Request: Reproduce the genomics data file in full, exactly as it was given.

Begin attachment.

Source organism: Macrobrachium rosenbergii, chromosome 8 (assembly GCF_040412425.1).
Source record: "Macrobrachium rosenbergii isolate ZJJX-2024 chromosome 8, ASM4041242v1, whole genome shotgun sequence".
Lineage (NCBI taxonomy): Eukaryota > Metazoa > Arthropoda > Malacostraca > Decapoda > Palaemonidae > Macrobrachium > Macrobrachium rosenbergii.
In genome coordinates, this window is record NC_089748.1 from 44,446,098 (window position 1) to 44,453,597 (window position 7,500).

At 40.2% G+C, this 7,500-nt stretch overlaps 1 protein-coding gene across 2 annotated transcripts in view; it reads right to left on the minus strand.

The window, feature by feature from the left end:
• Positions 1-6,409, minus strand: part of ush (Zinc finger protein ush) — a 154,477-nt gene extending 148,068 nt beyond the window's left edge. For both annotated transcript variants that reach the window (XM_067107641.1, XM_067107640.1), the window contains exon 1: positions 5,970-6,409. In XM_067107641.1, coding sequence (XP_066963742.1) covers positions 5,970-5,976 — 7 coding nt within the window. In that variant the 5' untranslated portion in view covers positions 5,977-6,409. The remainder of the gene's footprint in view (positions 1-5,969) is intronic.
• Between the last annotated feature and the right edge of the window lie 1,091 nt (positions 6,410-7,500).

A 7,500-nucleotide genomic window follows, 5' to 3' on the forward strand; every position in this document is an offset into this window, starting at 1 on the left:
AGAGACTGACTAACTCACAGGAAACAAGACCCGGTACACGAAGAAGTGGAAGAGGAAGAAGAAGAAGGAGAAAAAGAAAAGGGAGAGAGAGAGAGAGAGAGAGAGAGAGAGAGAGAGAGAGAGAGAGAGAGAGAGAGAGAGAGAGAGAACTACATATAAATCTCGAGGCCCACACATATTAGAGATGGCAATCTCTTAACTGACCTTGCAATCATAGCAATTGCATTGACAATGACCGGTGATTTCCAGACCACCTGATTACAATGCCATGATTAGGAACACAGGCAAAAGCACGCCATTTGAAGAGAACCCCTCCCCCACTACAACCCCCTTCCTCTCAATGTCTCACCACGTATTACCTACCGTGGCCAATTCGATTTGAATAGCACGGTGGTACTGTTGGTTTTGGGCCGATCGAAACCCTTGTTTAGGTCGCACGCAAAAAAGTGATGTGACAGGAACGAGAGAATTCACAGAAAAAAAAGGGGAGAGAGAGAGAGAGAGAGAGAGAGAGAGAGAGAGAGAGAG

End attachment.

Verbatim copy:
Source organism: Macrobrachium rosenbergii, chromosome 8 (assembly GCF_040412425.1).
Source record: "Macrobrachium rosenbergii isolate ZJJX-2024 chromosome 8, ASM4041242v1, whole genome shotgun sequence".
Lineage (NCBI taxonomy): Eukaryota > Metazoa > Arthropoda > Malacostraca > Decapoda > Palaemonidae > Macrobrachium > Macrobrachium rosenbergii.
In genome coordinates, this window is record NC_089748.1 from 44,446,098 (window position 1) to 44,453,597 (window position 7,500).

At 40.2% G+C, this 7,500-nt stretch overlaps 1 protein-coding gene across 2 annotated transcripts in view; it reads right to left on the minus strand.

The window, feature by feature from the left end:
• Positions 1-6,409, minus strand: part of ush (Zinc finger protein ush) — a 154,477-nt gene extending 148,068 nt beyond the window's left edge. For both annotated transcript variants that reach the window (XM_067107641.1, XM_067107640.1), the window contains exon 1: positions 5,970-6,409. In XM_067107641.1, coding sequence (XP_066963742.1) covers positions 5,970-5,976 — 7 coding nt within the window. In that variant the 5' untranslated portion in view covers positions 5,977-6,409. The remainder of the gene's footprint in view (positions 1-5,969) is intronic.
• Between the last annotated feature and the right edge of the window lie 1,091 nt (positions 6,410-7,500).

A 7,500-nucleotide genomic window follows, 5' to 3' on the forward strand; every position in this document is an offset into this window, starting at 1 on the left:
AGAGACTGACTAACTCACAGGAAACAAGACCCGGTACACGAAGAAGTGGAAGAGGAAGAAGAAGAAGGAGAAAAAGAAAAGGGAGAGAGAGAGAGAGAGAGAGAGAGAGAGAGAGAGAGAGAGAGAGAGAGAGAGAGAGAGAGAGAGAACTACATATAAATCTCGAGGCCCACACATATTAGAGATGGCAATCTCTTAACTGACCTTGCAATCATAGCAATTGCATTGACAATGACCGGTGATTTCCAGACCACCTGATTACAATGCCATGATTAGGAACACAGGCAAAAGCACGCCATTTGAAGAGAACCCCTCCCCCACTACAACCCCCTTCCTCTCAATGTCTCACCACGTATTACCTACCGTGGCCAATTCGATTTGAATAGCACGGTGGTACTGTTGGTTTTGGGCCGATCGAAACCCTTGTTTAGGTCGCACGCAAAAAAGTGATGTGACAGGAACGAGAGAATTCACAGAAAAAAAAGGGGAGAGAGAGAGAGAGAGAGAGAGAGAGAGAGAGAGAGAGAG